As for my review of the book, I enjoyed the story and can appreciate why my teens love it so much. It's a story about discovering true love, mending bridges with parents, and understanding why family and love is the only thing that matters in this world. It also helps that Mylie Cyrus is staring in the movie version of the book, which I think is the main reason many of my girls picked it up. No matter what turned them on to the book, I'm just excited that they are reading and sharing their opinions about what they read with one another. The story is simple and oh, so sad, but I love any book that makes my students discuss and rehash.
This brings me to my second point I'd like to discuss in this post: Book Snobs. I've talked about Book Snobs before in my posts concerning Twilight and books that aren't considered "good literature" by the elitist Book Snobs. What is a Book Snob, you may ask? Well, if you're a BS, you slam all mass-market fiction and label most best-selling authors as "crappy writers" or producers of works with "no literary value". Book Snobs insult, degrade, and rarely promote any book that isn't labeled a classic or a work that has won literary awards. Book Snobs usually have never written a novel, and if you are a Book Snob critic who is also an author, more than likely that author has only written works that are research-based or non-fiction. I rarely hear authors of fiction slam other authors of fiction because, well, they have first-hand knowledge of how hard it is to produce but how very EASY it is to critique. What makes my blood boil more than anything is when Book Snobs are TEACHERS who openly share their opinions of books that are not "worthy" to read with their students.
While browsing Barnes & Noble last night, I picked up an educational text written for teachers of literacy. Granted, this book wasn't written by a well-known author in my field, but what this author said about mass-market fiction really upset me because her opinion is being openly shared in schools everywhere. In her defense, I will totally butcher the quote that infuriated me since I do not have the book in front of me to directly quote what she said about popular books. The statement said something to the effect of "I read excerpts from mass-market books written by authors like Nora Roberts and James Patterson, so students can see how these books are not well-written." First of all, middle school students are smart and intuitive. They are not going to disagree with their teacher's opinion if they realize the intended result of the presented lesson should be them agreeing that the writing being shared is "bad". Just like adults in a room full of Book Snobs, most of us are non-confrontational and will keep our mouths shut if a Book Snob is slamming a book we happened to enjoy. Teens are no different than adults in that regard, and if their teacher is telling them that a book is poorly written then they will agree. Teens don't like to appear stupid to their peers or teachers, because the figure, what do I know about well-written books compared to their teacher who has her degree and has read tons of books?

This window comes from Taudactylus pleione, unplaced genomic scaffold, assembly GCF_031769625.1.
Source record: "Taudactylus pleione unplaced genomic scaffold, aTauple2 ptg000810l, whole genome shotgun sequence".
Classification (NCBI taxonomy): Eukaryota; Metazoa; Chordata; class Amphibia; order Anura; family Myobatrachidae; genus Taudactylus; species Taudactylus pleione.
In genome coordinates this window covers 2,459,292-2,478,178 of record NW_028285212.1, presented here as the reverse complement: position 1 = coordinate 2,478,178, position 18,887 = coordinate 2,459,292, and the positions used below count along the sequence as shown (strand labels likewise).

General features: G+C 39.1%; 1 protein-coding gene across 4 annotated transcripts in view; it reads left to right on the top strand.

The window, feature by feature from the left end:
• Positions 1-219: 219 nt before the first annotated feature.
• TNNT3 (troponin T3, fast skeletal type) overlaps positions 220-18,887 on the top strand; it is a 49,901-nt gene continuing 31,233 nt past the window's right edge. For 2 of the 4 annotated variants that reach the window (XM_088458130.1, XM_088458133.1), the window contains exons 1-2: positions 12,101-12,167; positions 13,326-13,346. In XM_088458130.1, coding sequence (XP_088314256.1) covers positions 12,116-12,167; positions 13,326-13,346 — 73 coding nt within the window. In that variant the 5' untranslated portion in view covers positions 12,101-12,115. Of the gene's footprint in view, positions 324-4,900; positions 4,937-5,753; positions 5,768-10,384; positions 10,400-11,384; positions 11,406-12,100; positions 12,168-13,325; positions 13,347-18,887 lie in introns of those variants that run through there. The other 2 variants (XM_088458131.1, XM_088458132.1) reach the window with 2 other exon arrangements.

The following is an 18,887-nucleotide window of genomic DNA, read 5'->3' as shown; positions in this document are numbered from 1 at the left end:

The literary expert author also went on to slam authors (that I grew up LOVING) like John Grisham and Michael Crichton (God rest his soul). This slamming of entertaining and popular fiction just BUGS me. Why in the world would you make teens feel that only dumb people read mass-market fiction. Why would you slam a book that they might have enjoyed? I just don't GET IT. I've experienced this backlash of popular fiction after I began sharing my love of Twilight with other teachers in my field of study. I was completely appalled when some teachers told me that they think the book is "crap" and would never promote that "type of reading" to their students. WHHHHAAAATTTTT? You would possibly demean and slam the only book one of your students might have enjoyed? What does that tell a student? It tells them that they are a horrible judge of literature and maybe that this reading thing just isn't for them if they only book they like is "crap."
Book Snobs are a group of people I hate with a passion because they turn people off to reading. If you genuinely think that only good books were written 100 years ago, or to have subject matter that doesn't deal with love, science fiction, or humor, then Book Snob, you suck! Keep your sucky opinion to your sucky self and stop telling my students (and myself) that they suck because they like stuff that you feel sucks. I've read tons of literary classics (most English majors are required to do so), and I have many favorites in that genre that I come back to time and time again. I will read literary award winning works, and find the value in them, but most of them are hell to get through and are not books that I gravitate towards and end up loving and recommending. The Last Song might not be nominated for any literary awards, but it is keeping my 8th graders noses in books, which in itself is a huge accomplishment and doesn't SUCK by my students' standards.
Oh, and here's to hoping The Last Song movie doesn't suck! The trailer made me cry (because I know the ending) and I will probably being seeing it with a slew of 8th grade girls! Bring on the tissues!